Year after year, psychology is one of the top college majors and many Christian students pursue careers in counseling or social work. But whatever their major or career choice, if your students go to college, there is an excellent chance they will take at least one psychology class. In some respects, Psychology 101 will be like every other science course, but in others, psychology is unique. It is the study of us. Unlike every other science, psychology deals with some of the same worldview issues as the Bible. Modern psychology and a Biblical Christian worldview intersect around big questions like:
What does it mean to be human?
What is the nature of the mind?
What causes mental pain and suffering and what do we do about it?
Modern psychology’s answers to those questions have changed over the years. I first took psychology as a freshman in 1980. I learned about behaviorism, which taught that to be human meant being an advanced animal, going through life robot-like, without free-will, responding to environmental inputs. I learned about Sigmund Freud’s psychodynamic psychology, which taught that the mind was a battlefield of unconscious psychic forces. I learned about humanistic psychology which taught that I had an innate goodness, that my feelings and self-image were top priority, and that morality was learned and relative. The challenge for Christian students today is the same as it was for me way back then – to learn about the wonders of the human mind while maintaining respect for the authority of the Bible and to not compromise the Christian worldview.
But students entering college today face a new challenge. Today, evolutionary naturalism is psychology’s dominant worldview. It has been said that “evolution is the new psychology.” Evolutionary naturalism and a Christian worldview each make mutually exclusive claims about human psychology. How one defines the word ‘psychology’ illustrates the pivotal worldview difference.
Psychology means the study of the psyche, which is from the Greek word psuche (pronounced psoo-khay). Psuche meant “life,” but it differentiated human from other forms of life. To have psuche was to have a uniquely human combination of natural/physical and supernatural/immaterial natures. The Bible is clear that humans have psuche. Evolutionary naturalism, on the other hand, is equally clear. We have one nature and it evolved.
In the final chapter of The Origin of Species, Darwin predicted that someday:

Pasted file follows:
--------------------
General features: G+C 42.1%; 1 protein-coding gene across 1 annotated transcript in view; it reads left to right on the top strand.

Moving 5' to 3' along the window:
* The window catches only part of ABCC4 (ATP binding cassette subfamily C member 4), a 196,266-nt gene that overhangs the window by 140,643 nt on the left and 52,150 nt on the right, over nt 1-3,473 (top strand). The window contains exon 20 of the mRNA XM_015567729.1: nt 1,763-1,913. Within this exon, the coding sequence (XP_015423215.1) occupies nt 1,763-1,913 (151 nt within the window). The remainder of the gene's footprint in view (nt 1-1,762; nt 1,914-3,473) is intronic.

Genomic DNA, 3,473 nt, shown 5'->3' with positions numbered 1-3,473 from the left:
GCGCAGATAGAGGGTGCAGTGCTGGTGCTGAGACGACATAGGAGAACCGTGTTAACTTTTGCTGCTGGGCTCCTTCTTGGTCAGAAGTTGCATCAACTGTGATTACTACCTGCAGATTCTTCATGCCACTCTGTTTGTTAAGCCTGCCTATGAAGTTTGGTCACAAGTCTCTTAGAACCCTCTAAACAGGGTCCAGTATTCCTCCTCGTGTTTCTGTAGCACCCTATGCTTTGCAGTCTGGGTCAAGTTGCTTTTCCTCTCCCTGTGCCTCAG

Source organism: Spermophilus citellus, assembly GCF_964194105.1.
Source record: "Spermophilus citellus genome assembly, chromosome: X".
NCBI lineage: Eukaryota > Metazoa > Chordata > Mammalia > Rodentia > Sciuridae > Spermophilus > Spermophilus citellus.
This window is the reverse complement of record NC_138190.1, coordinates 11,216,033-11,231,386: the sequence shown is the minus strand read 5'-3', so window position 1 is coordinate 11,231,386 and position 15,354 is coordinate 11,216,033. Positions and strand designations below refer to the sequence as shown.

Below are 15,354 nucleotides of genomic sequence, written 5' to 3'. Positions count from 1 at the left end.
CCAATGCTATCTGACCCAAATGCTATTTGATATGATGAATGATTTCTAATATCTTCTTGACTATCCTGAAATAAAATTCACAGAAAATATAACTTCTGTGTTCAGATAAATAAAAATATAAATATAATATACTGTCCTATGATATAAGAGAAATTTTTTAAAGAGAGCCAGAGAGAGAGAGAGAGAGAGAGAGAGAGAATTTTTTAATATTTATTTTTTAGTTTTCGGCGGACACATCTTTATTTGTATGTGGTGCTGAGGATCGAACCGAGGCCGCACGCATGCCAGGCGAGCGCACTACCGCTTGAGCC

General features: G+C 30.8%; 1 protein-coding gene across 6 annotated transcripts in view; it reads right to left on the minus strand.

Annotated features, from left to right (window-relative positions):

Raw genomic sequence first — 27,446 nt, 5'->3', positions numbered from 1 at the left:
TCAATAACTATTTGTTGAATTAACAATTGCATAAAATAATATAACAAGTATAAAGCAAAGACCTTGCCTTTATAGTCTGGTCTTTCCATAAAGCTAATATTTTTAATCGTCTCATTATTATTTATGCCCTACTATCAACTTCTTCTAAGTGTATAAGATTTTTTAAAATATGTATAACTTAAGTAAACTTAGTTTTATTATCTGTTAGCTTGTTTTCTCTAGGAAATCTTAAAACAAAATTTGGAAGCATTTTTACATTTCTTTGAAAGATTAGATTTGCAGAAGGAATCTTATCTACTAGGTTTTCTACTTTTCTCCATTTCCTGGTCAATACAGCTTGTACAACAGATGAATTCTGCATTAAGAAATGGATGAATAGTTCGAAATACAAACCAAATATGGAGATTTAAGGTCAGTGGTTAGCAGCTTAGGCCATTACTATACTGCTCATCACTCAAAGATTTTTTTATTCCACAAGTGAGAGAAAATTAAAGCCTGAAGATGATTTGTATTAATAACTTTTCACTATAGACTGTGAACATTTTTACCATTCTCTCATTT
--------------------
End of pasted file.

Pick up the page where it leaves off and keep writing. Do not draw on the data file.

“Psychology will be based on a new foundation, that of the necessary acquirement of each mental power and capacity by gradation.”
That day has come. Modern psychology presumes that every mental power and capacity, even those we think of as uniquely human, special, or God-like, were acquired, bit by bit, over a very long time, through variation and natural selection.
In what has been called “The Astonishing Hypothesis,” Dr. Francis Crick wrote:
“You, your joys and your sorrows, your memories and your ambitions, your sense of personal identity and free will, are in fact no more than the behavior of a vast assembly of nerve cells and their associated molecules. As Lewis Carroll’s Alice might have phrased it: ‘You are nothing but a pack of neurons.’”
Taken together, The Astonishing Hypothesis and Darwin’s prediction represent bold claims. They represent evolutionary naturalism applied to psychology and taken to their logical conclusions. Evolutionary naturalism cheapens our mental life. It reduces consciousness and free-will, language and song, love and hate, altruism and greed, and more to packs of neurons operating selfishly to assure the survival and perpetuation of our genes. Neuroscientists today peer inside the living brain and “see” its structures and functions and the billions of neurons and the trillions of connections between them. The most complex structure in the known universe, the human brain, must have evolved by numerous and successive slight modifications. Students should not lose sight of those claims. The Theory of Evolutionary requires that they be true.
Psychology is an opportunity for students to see for themselves that evolutionary naturalism is silly and that the Christian worldview is the most logical and meaningful paradigm for understanding the big questions about the human mind — after all, it is God’s grandest creation. The collective discoveries of psychology point inexorably to our Creator.
When we approach psychology from a Christian perspective, it all makes sense. Psychology class is an opportunity to experience a new kind of awe at the wonder of God’s creation. The ways we sense and perceive the world, our personalities, emotional lives, and relationships are unique in the world, awe-inspiring, and worthy of study. Psychology shows us that, like the Bible says, we are born with a moral compass, but we are not inherently good. It provides an opportunity to talk with students about a host of issues, including the relationship of mental health and mental pain to one’s relationship with Christ. And for those future Christian counselors and social workers, it is an opportunity to establish a Biblical worldview foundation for their career.
Originally published in The Old Schoolhouse Magazine